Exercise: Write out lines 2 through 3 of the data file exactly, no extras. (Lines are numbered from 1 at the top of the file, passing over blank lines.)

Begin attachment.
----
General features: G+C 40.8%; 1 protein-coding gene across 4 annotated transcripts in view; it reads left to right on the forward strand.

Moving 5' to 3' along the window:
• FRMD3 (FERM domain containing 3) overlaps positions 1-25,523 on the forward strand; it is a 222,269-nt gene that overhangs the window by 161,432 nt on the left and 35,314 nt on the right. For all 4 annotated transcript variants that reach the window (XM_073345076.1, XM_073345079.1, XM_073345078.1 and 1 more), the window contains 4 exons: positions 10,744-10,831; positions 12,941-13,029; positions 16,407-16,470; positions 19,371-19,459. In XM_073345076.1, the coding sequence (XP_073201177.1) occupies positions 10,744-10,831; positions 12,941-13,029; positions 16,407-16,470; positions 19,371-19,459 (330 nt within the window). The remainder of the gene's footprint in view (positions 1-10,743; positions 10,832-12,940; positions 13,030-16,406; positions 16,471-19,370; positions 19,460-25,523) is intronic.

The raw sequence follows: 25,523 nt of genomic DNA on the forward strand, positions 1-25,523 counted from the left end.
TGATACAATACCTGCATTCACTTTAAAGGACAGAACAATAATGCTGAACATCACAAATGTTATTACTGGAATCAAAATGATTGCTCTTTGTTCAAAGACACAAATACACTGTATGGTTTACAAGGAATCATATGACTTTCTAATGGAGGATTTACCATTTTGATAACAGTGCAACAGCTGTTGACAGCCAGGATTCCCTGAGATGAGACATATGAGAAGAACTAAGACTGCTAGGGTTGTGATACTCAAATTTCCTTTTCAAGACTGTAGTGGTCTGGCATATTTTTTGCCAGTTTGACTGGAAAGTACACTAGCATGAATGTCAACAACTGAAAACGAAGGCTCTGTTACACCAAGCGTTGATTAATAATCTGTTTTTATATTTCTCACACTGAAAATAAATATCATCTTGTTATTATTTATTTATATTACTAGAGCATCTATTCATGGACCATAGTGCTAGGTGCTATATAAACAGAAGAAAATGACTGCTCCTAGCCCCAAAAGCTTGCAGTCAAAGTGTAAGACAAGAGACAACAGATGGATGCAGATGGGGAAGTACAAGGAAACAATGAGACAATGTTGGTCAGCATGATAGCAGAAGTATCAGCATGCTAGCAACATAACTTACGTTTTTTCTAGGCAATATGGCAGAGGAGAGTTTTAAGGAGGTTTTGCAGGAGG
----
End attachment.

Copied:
Moving 5' to 3' along the window:
• FRMD3 (FERM domain containing 3) overlaps positions 1-25,523 on the forward strand; it is a 222,269-nt gene that overhangs the window by 161,432 nt on the left and 35,314 nt on the right. For all 4 annotated transcript variants that reach the window (XM_073345076.1, XM_073345079.1, XM_073345078.1 and 1 more), the window contains 4 exons: positions 10,744-10,831; positions 12,941-13,029; positions 16,407-16,470; positions 19,371-19,459. In XM_073345076.1, the coding sequence (XP_073201177.1) occupies positions 10,744-10,831; positions 12,941-13,029; positions 16,407-16,470; positions 19,371-19,459 (330 nt within the window). The remainder of the gene's footprint in view (positions 1-10,743; positions 10,832-12,940; positions 13,030-16,406; positions 16,471-19,370; positions 19,460-25,523) is intronic.